In 2006 our talented volunteers constructed an outdoor chapel. Rev. Thomas Fisher and Ed Rhubart discussed the need for such an area. Their inspiration came from an outdoor chapel they had admired at Delanco Camp. The seating will accommodate nearly 80 worshippers and is a hidden treasure located off the path to the ball field behind the Skinner Cottage. Terry Mitchell a member of the Petersburg Methodist Church handcrafted a sturdy cross that defines the reverence and tranquility felt while seated quietly. Ed Dietz, owner of a local masonry company, donated his labor, expertise and all the piling for the benches.
Prayer and Our History
Our camp’s history reveals that prayer was and continues to be the foundation that brings purpose to a wooded grove in South Seaville, New Jersey. At the first camp meeting, the religious activities were held in the open under a canopy of leafy oak trees. People sat on wooden benches. Pews consisted of backless planks nailed to posts in the ground. Facing this seating area was the pavilion, a sheltered, elevated platform for the speakers and musicians.
Completed in 1883, the hallmark of our camp was the Prayer Meeting Tabernacle. It was an open structure with a gable roof. In 1890 the directors discussed constructing an auditorium. It was concluded, instead of constructing a new building, the Prayer Meeting Tabernacle should be moved in front of the pavilion and enlarged. A temporary stand for the preachers was built prior to the first year’s encampment in 1875 on the permanent grounds. Nicholas and Youngs Corson, the lowest bidders were awarded the contract for building the permanent structure for the cost of $497. In 1877 the completion was marked with a dedicatihttp://southseavillecampmeeting.org/wp-content/uploads/2014/05/garden.jpg.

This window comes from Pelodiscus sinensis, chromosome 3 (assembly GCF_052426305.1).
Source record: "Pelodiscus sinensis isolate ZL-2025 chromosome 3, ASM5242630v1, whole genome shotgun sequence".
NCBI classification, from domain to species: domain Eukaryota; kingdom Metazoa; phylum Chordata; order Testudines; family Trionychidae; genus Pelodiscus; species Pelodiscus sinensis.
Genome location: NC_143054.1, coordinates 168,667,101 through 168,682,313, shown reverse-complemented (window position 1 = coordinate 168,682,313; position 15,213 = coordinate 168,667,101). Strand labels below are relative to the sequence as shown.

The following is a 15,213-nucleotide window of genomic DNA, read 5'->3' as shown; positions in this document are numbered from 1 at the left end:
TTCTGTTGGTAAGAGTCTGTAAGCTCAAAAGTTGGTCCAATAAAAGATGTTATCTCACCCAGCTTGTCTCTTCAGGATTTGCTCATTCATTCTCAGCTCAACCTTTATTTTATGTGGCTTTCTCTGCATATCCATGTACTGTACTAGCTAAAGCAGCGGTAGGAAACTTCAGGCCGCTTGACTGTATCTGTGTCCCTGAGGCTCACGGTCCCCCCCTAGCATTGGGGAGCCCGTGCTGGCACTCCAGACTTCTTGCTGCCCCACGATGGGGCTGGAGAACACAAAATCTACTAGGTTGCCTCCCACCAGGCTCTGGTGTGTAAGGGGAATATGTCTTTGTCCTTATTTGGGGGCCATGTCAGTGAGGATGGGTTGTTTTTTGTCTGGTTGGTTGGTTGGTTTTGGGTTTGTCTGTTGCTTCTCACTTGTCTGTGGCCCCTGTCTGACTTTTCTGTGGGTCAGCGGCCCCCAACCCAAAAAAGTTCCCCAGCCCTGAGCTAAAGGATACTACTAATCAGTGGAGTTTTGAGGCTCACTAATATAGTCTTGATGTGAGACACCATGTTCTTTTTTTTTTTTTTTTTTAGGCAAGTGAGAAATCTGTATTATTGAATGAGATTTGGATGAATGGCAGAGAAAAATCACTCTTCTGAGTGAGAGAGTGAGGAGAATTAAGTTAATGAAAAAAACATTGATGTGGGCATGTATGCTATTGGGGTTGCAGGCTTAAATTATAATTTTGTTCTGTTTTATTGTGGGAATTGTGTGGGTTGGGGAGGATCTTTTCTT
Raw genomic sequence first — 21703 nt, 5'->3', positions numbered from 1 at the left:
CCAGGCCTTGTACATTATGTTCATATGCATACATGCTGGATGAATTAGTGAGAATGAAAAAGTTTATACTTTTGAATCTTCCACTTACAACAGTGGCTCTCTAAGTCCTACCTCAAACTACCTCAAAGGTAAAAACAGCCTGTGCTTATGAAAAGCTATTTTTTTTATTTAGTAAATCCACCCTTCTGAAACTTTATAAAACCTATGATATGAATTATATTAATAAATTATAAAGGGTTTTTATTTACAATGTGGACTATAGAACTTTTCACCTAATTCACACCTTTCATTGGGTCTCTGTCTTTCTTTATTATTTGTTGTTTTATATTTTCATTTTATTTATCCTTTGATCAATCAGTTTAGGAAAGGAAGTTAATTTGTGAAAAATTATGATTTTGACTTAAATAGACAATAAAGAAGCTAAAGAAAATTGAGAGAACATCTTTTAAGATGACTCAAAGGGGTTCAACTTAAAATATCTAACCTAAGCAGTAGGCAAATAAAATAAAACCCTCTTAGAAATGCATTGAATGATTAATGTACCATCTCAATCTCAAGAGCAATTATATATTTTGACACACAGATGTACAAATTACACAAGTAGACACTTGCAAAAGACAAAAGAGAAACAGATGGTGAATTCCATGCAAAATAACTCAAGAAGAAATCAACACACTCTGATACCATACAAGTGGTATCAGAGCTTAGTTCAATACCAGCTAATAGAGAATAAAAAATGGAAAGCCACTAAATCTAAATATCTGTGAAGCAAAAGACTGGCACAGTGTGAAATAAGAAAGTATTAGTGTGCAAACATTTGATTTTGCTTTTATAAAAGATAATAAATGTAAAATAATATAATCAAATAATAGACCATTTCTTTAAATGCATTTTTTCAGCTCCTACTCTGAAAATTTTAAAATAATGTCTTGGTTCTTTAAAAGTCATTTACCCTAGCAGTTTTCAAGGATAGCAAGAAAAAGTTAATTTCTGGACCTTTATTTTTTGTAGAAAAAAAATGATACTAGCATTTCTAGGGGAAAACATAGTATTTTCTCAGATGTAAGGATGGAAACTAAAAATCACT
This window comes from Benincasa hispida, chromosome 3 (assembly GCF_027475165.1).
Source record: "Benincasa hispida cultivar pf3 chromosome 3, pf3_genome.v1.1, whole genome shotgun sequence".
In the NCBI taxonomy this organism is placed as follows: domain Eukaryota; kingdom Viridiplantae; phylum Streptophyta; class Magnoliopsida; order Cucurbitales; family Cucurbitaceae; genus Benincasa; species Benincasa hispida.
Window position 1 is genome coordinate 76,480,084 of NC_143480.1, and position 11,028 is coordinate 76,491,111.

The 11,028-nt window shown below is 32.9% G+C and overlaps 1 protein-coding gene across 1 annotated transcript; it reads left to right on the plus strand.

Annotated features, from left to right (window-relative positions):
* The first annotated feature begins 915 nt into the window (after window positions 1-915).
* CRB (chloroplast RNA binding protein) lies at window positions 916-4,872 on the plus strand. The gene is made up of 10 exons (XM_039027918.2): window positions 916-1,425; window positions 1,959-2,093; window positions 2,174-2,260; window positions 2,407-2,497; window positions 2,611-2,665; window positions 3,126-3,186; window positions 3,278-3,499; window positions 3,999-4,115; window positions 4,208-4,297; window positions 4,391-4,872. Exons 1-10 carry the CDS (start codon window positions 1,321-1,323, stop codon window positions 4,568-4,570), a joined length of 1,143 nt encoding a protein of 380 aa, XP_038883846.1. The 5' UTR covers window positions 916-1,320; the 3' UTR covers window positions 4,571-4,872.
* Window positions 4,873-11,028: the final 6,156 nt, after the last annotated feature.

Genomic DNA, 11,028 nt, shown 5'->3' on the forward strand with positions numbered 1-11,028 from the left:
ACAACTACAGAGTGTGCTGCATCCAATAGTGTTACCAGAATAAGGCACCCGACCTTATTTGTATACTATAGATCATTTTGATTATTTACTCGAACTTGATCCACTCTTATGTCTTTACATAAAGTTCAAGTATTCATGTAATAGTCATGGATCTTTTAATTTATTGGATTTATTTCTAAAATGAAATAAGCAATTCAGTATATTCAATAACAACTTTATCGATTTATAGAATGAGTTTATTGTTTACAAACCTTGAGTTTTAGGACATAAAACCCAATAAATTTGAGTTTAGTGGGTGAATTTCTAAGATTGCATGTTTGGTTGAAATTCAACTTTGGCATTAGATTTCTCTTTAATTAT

The Prayer Garden pictured in the above movie is located near the front entrance of camp meeting on Dennisville Road. Working toward obtaining his Eagle Scout Distinction, Drew Baldwin, cottager, designed and constructed this memorial garden in honor of William Folk.The plaque reads – Friend, Scouter and Cottager. Folk is Baldwin’s great uncle. There are plantings, flagpoles for the American and Christian flags and two permanent benches. Their families donated these in memory of Rev. and Mrs. John Long and Rev. and Mrs. Larry Moore. Drew maintains this area so all cottagers have this special area to enjoy.